Crew View: The defense does not rest

Chris DeVille
The crew celebrates a goal by defender Gaston Sauro.

Defense is not the most glamorous part of any sport. That holds true for soccer, yet six matches into this young Crew season, defenders have been at the center of the story.

Sometimes that has been because they've been producing offense. In three separate matches, the Crew's only goal has come off the head of a center back. First it was Gaston Sauro, who'd previously never scored a goal in MLS play, nodding home the Crew's lone tally in a 1-1 draw against Red Bull New York. Sauro scored again two weeks later in a 1-0 win over FC Dallas. Then, Josh Williams headed home the winner in a 1-0 victory against the New England Revolution this past weekend.

All of these goals came off set pieces in the friendly confines of Mapfre Stadium. Because the Crew has only two other home goals (via Zardes and Pedro Santos on one ridiculously cold and soggy night against Atlanta), center backs now account for more than 50 percent of the Crew's home scoring. It seems like only a matter of time before Jonathan Mensah adds one or two of his own.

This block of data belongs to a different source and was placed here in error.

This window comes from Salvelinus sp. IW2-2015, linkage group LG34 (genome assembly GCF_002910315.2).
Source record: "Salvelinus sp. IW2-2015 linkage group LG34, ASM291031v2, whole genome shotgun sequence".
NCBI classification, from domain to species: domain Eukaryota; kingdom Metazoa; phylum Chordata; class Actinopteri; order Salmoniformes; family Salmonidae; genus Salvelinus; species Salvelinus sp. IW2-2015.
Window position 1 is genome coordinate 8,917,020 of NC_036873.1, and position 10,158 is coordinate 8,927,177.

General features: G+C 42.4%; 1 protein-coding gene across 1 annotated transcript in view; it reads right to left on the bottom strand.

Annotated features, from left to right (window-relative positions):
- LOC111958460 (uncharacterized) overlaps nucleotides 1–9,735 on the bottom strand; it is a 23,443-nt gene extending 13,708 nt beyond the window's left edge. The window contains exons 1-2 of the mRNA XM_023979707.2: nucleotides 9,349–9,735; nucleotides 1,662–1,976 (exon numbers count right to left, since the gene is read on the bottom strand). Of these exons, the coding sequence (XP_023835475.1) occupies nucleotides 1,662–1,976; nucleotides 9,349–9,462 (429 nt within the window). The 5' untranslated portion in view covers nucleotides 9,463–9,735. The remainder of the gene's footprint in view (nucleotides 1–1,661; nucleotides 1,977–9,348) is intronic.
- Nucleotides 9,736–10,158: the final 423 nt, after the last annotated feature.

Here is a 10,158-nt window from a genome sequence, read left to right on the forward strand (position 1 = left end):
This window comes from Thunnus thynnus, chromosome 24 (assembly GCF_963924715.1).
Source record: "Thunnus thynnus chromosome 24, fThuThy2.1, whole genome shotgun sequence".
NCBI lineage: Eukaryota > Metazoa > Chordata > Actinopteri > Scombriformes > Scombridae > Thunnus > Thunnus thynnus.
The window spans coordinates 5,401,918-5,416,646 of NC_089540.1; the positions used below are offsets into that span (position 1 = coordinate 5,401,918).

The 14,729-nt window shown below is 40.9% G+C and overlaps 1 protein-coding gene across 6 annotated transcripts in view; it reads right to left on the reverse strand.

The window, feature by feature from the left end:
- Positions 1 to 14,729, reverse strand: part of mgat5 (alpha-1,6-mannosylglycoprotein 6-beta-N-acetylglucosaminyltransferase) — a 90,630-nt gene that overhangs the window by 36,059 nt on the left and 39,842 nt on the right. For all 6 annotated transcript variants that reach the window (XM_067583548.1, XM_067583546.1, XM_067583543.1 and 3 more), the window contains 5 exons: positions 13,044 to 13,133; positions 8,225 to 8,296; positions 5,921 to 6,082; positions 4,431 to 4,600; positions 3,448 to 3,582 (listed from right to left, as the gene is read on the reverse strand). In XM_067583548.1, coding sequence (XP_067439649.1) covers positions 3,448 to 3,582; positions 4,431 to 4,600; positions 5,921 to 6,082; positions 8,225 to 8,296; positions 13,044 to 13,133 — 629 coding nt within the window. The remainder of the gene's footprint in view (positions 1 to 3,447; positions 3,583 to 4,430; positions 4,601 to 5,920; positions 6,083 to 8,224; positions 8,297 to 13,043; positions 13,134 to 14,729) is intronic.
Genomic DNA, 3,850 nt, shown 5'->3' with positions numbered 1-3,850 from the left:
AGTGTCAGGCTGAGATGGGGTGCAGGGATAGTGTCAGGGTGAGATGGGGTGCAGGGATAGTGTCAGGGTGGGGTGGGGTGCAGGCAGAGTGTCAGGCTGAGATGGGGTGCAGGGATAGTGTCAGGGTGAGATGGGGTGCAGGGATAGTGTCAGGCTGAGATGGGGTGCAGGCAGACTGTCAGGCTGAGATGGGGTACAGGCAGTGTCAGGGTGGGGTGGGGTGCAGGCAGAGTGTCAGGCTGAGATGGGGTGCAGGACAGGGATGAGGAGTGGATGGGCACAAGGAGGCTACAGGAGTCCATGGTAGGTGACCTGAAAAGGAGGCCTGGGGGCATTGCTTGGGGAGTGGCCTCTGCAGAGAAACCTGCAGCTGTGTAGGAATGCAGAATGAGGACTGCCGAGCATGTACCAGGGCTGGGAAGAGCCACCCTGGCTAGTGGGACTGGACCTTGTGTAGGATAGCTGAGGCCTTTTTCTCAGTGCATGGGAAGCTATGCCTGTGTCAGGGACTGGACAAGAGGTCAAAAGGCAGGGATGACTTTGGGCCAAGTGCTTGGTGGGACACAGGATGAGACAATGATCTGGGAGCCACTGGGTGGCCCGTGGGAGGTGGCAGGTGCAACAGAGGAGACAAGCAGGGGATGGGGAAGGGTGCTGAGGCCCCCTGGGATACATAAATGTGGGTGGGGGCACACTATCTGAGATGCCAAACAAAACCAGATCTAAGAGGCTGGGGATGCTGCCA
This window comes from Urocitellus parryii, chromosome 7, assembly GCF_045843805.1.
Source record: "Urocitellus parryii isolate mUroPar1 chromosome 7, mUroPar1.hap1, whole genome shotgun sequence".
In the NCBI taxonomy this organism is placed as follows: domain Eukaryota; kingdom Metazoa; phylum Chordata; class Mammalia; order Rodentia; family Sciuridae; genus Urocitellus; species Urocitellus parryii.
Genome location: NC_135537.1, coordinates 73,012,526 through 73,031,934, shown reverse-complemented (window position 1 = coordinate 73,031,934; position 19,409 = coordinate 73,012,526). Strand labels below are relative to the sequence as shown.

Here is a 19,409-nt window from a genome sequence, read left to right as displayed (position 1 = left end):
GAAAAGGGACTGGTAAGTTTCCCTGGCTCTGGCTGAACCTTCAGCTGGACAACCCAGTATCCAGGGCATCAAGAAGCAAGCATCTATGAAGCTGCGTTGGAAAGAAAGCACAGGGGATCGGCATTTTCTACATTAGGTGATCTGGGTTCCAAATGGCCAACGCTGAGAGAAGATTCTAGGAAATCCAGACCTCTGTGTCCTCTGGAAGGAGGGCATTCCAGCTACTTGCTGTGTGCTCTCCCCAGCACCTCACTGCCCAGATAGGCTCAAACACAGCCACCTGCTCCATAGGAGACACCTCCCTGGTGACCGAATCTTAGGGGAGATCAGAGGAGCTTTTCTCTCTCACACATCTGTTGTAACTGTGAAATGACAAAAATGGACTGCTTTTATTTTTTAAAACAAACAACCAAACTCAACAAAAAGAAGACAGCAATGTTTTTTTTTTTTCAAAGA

The drama has not just come from the men in the middle coming up big on set pieces, though. It's also resulted from a testing of the team's defensive depth, especially at the fullback position — a test Columbus is passing so far.

In recent years, fullbacks have become increasingly important in high-level soccer. Once mainly deployed in conservative fashion, the defenders on the outside flanks are now tasked with racing up the sidelines to get involved with the offense, too. It's hard to find players who can run as much as the position demands while maintaining a high skill level on both sides of the ball.

The Crew has two great ones in Milton Valenzuela on the left and Harrison Afful on the right, but they've each been knocked out by injuries. No problem: When Valenzuela suffered a torn ACL in the preseason, Columbus reacquired Waylon Francis from Seattle to replace him. When Afful suffered a broken jaw against Atlanta, veteran utility man Hector Jimenez ably stepped in.

Mensah is the only defender who's started every match. Despite the turnover, Columbus leads MLS in shutouts with four in six matches. Only Seattle has allowed fewer goals. Chalk up some of the success to goalkeeper Zack Steffen — a 3-0 loss at Philadelphia was the only match he's missed — but the fluctuating backline in front of him has been impressive, too.

Coach Caleb Porter — who seems to be accepting that converting Gregg Berhalter's methodical, low-scoring squad into an offensive powerhouse will take some time — has noticed, and he's counting on the excellence continuing.

“You're not outscoring teams every game — that's unrealistic,” Porter told reporters after Saturday's 1-0 win. “And again, this team in the past hasn't scored a lot of goals, so we're going to have to be good defensively.”